There’s a woman standing by the side of the road with a phone to her ear; she waves as we approach, then hurries back inside. The street is quiet and dark. A fox glides out of a garden ahead of us, hesitates in an isolated pool of light thrown down by a streetlamp, then hurries on into the darkness on the other side.
I grab an obs bag and maternity pack; Rae fetches the Entonox.
Stacy’s house is up on a shallow rise, all its lights blazing. It’s not immediately clear where the front door is, but the sounds of a woman crying out in pain leads me round the back.
Stacy is on all-fours in the living room, surrounded by a hasty scattering of towels. Her sister Kate has hung up the phone and is down on the floor supporting her; Stacy’s husband Richard hangs back near the kitchen, one hand flat on the top of his head like he’s trying to stop it blowing away. He looks at me as I come in with my bags, desperate for me to help.
As I say hello and ask a few questions, I’m unzipping the maternity case, unpacking the kit, setting it on a nearby sofa, pulling on my gloves and then crouching down to see how far advanced she is. What I find is nothing I’ve ever seen before, something like a pale, prolapsed balloon, tight with fluid, extending out of Stacy’s vagina. There’s no sign of the baby’s head, but Stacy’s contractions are powerful and quick and there’s no doubt she’s ready to deliver. Richard tells me they were up at the hospital earlier that day. He said she’d had a scan, but apart from showing that the baby was back-to-back, everything else was fine. Today is her due date. Stacy’s had two other children, neither with any complications. Her health is good.
This balloon-like structure must be the amniotic sac. But is there any chance the placenta could’ve been dragged out of position to block the cervix? In a couple of hours? I don’t think it’s likely, but I’m no expert. And anyway, even if it is the amniotic sac, could it obstruct the birth? Is the foetus in distress right now, struggling to be born, the cord compressed?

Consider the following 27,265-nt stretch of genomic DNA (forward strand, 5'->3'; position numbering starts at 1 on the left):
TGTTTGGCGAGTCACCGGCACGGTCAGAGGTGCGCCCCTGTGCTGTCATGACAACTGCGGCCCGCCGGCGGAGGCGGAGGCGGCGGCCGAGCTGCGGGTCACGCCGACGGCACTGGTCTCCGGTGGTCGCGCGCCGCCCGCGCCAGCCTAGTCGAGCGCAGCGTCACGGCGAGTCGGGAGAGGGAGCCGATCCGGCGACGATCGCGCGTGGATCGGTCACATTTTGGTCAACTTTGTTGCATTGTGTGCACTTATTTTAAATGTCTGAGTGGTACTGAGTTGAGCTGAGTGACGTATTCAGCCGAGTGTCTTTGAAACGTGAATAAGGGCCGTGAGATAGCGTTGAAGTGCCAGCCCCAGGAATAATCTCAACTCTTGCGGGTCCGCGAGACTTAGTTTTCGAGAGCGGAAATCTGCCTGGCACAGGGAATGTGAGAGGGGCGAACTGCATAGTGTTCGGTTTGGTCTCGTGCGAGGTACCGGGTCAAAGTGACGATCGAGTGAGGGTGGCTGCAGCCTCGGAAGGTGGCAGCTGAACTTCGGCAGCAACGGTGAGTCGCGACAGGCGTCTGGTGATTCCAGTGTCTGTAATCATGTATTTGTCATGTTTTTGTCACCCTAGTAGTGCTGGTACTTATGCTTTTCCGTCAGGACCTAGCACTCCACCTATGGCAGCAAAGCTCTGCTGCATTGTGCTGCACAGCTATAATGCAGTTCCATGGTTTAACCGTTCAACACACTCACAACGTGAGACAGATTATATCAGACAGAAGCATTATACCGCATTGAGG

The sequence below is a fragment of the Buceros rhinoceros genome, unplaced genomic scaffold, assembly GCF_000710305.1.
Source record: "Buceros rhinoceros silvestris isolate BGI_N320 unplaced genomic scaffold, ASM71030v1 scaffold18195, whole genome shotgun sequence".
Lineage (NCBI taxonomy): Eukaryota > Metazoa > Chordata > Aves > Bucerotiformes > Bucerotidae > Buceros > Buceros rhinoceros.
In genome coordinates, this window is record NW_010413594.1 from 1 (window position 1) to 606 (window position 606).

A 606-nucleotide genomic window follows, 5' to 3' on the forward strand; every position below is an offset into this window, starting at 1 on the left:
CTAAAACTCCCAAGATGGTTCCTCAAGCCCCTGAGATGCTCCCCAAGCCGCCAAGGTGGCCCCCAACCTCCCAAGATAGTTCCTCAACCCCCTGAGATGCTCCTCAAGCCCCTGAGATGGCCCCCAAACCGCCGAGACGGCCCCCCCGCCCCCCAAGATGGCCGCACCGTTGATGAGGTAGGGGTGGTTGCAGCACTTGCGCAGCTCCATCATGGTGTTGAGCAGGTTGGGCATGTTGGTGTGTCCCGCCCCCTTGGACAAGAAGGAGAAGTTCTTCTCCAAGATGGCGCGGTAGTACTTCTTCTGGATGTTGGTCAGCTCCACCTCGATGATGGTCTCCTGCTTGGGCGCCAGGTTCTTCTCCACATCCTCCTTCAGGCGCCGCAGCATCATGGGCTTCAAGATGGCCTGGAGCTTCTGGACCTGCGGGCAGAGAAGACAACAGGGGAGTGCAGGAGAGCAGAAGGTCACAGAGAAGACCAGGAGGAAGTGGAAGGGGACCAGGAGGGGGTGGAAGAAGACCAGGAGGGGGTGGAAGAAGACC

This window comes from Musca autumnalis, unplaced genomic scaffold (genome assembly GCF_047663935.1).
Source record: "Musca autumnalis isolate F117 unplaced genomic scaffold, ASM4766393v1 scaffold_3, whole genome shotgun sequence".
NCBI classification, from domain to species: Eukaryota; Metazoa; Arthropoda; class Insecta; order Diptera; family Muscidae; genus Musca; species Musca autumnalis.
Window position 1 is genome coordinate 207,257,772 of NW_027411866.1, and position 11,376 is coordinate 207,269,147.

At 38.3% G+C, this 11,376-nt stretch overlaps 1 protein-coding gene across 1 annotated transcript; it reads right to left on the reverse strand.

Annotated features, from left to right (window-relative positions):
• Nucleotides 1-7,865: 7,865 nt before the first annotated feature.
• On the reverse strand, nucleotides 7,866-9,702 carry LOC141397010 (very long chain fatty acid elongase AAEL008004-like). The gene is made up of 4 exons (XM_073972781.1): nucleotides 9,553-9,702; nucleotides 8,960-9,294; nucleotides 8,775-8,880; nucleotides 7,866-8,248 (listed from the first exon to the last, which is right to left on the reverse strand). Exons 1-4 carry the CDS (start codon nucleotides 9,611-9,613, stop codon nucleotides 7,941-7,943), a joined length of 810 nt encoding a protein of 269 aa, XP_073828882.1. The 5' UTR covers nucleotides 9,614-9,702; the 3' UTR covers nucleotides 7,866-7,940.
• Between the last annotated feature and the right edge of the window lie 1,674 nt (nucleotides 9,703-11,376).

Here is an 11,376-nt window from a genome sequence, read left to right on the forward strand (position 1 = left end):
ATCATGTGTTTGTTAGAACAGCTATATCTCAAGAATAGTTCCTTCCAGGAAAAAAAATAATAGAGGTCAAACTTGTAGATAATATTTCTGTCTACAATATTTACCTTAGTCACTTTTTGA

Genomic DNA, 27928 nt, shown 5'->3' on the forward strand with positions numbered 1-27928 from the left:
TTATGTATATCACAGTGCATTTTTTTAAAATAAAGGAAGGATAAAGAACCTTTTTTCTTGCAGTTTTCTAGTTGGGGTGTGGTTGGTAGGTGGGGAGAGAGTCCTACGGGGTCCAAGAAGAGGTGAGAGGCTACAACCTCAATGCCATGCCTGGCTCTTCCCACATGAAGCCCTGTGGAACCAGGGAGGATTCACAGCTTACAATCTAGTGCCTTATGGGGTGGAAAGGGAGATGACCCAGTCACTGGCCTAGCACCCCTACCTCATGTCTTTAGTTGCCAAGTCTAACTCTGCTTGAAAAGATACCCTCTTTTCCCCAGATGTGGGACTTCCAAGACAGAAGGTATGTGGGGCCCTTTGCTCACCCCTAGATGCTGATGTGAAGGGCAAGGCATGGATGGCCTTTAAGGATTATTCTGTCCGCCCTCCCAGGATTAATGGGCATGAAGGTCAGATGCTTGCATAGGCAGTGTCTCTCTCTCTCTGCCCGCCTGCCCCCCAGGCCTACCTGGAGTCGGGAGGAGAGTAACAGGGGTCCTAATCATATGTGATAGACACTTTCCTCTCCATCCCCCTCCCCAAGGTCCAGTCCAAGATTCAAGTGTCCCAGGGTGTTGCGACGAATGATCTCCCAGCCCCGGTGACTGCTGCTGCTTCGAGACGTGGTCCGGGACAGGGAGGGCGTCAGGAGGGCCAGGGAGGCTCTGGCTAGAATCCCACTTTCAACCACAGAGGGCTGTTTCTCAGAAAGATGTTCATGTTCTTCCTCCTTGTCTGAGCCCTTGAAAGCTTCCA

It’s only been a minute or two since we came in the door but it feels longer. I’m horribly aware that all the time I’m hesitating the baby might be struggling.
I decide to rip the sac. It tears without much effort. There’s a rush of clear liquid over my gloves and up my arms. Almost immediately I can see the dark hair of the baby’s head as it emerges. I get Stacy to pant as the head crowns and is born. The baby’s face is puce, all bunched up in that way newborns have. I check round its neck, which feels clear of the cord.
Rae is next to me with a clean, white towel. She’s ready to help me catch the baby.
‘Okay, Stacy. One more push and we’re out,’ I tell her. ‘Whenever you’re ready. One last push.’
She bears down. The baby emerges, shoulders, body, legs, flopping out into our blue gloved hands in a splattering of bloody discharge, mucus and amniotic liquor.
‘It’s a boy!’
I hold him whilst Rae clears first his face then his body. Almost immediately the baby opens it eyes, squashes his tiny face up and lets out a great, squalling cry that fills the room with a sense of relief, and release.